The above example will show the message: “Please enter your name and press ENTER”. When entering your name and pressing ENTER on the keyboard, the input will be stored inside the variable called name. The fact that the message mentions the ENTER key is only for information to the user, it does not influence the actual key mapping. The ENTER key is always the one that needs to be pressed for continuing the program.

Note that the value obtained from the raw_input() will always be given to you as a string value. When you want to get an integer or float, you need to convert it first into the correct variable type.

speed = int(raw_input("Enter speed in RPM: "))
voltage = float(raw_input("Enter the voltage (Range -> 0.0 .. 5.0 V): "))

The raw_input() command is very useful to provide a really simplistic user interface. It can tell the user what is expected and combined with the print statement, it can display the output of your program.

Basic I/O Python Program

Now you can combine the previous segments to make a very simplistic program that will ask the user for the name, the age and then returns the number of years until the user turns 100. This simple program might appear silly to you, but it is the first step towards bigger programs.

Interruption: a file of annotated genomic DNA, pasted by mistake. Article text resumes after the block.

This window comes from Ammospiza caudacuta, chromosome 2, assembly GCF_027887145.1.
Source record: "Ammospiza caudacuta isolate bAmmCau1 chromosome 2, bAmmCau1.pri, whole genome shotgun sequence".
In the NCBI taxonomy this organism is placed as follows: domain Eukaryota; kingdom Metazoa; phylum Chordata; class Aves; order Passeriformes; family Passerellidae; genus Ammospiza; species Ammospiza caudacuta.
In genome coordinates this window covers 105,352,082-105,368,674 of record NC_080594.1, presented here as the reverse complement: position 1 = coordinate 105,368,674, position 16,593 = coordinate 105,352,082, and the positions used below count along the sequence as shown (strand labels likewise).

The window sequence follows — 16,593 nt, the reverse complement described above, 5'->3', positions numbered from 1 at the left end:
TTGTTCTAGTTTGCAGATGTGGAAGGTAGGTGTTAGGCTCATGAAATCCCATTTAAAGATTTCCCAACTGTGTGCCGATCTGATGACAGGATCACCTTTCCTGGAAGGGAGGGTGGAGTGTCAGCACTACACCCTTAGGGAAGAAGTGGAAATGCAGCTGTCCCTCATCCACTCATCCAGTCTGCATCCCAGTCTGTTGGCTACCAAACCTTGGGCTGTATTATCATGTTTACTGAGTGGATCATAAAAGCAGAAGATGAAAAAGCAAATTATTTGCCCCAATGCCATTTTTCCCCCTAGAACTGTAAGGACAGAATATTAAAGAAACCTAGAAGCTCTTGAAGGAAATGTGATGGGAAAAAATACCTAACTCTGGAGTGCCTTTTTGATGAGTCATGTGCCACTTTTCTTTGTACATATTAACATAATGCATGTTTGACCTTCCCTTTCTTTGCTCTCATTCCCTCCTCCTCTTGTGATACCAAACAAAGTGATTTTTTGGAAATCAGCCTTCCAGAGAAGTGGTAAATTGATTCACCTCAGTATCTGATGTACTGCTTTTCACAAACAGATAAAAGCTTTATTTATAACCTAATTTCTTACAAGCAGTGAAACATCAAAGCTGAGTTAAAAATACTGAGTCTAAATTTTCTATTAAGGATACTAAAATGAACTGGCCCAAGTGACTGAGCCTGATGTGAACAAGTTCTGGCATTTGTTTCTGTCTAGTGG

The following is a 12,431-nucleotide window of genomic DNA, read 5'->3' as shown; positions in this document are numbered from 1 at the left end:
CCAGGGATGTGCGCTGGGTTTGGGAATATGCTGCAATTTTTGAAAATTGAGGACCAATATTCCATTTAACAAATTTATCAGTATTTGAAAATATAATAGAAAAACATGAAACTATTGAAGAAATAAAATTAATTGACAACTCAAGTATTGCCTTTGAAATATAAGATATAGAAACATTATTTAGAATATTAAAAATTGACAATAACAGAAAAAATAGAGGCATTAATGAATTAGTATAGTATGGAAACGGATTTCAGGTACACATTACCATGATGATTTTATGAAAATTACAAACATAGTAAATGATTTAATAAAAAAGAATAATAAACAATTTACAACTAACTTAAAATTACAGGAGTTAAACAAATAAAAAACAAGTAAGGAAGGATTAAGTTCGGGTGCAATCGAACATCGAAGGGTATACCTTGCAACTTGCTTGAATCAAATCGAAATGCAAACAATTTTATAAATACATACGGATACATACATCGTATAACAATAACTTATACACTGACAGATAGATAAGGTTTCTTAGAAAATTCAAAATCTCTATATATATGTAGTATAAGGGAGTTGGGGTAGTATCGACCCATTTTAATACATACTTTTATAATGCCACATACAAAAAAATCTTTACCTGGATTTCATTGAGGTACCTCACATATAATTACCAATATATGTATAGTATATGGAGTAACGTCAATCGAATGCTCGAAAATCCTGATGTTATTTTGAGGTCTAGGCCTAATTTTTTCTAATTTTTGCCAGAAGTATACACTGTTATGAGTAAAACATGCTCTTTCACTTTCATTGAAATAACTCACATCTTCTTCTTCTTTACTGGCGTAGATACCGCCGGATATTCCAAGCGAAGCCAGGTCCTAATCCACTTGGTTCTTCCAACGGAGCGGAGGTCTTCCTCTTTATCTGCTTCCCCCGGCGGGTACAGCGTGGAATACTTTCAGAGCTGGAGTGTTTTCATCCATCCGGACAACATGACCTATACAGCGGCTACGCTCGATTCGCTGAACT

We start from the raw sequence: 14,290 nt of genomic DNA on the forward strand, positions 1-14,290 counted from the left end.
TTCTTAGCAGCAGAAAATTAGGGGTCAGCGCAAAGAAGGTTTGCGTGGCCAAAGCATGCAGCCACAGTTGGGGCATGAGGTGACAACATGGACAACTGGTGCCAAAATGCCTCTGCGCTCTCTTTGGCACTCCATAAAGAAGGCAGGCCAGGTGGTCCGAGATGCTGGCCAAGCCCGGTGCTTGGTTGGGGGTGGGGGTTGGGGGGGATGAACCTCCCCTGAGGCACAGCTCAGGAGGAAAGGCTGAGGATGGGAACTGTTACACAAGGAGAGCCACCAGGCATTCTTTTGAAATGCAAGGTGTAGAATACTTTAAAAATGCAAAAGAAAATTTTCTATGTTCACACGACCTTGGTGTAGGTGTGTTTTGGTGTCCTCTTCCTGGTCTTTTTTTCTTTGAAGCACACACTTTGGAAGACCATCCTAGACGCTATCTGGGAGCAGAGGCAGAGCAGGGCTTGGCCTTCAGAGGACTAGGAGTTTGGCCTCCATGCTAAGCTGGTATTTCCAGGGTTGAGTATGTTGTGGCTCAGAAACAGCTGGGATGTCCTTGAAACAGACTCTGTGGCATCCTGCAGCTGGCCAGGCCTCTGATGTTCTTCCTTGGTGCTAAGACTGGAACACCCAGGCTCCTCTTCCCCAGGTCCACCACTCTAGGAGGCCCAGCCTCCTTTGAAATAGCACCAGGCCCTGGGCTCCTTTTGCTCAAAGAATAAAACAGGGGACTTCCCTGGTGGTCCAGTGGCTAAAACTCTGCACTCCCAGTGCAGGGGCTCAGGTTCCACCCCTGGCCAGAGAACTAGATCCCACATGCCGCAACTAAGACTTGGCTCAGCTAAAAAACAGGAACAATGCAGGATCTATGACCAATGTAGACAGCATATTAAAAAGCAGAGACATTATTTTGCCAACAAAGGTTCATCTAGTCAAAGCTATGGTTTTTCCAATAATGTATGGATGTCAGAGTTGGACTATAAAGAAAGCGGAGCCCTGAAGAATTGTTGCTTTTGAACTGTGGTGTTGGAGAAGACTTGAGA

#!/usr/bin/env python
print("Hello, this program will tell you when you will be 100 years old.")

name = raw_input("Please tell me your first name: ")
age = int(raw_input("Please tell me your age: "))

years = 100 - age

print("Hi {0}, in {1} years, you will be 100 years old.".format(name, years))

The above program will ask the name, the age and will then return the remaining years. The very first line is called the hash-bang, or she-bang and it tells the computer that this is a python program. The very last line will prevent the program from exiting before the user had the possibility to read the message.

That’s it, when you copy this code into a text editor and safe it for example as you can run it with:


You just made your very first Python program. Congratulations. The next part will explain how you can implement code that verifies if a certain condition is met. Depending on that, you can make your program decide what it should do. These are called conditional statements. If a condition is true, it will do something, if it is false, it will do something else.

Continue learning about conditional statements or go back to revisit arithmetic expressions.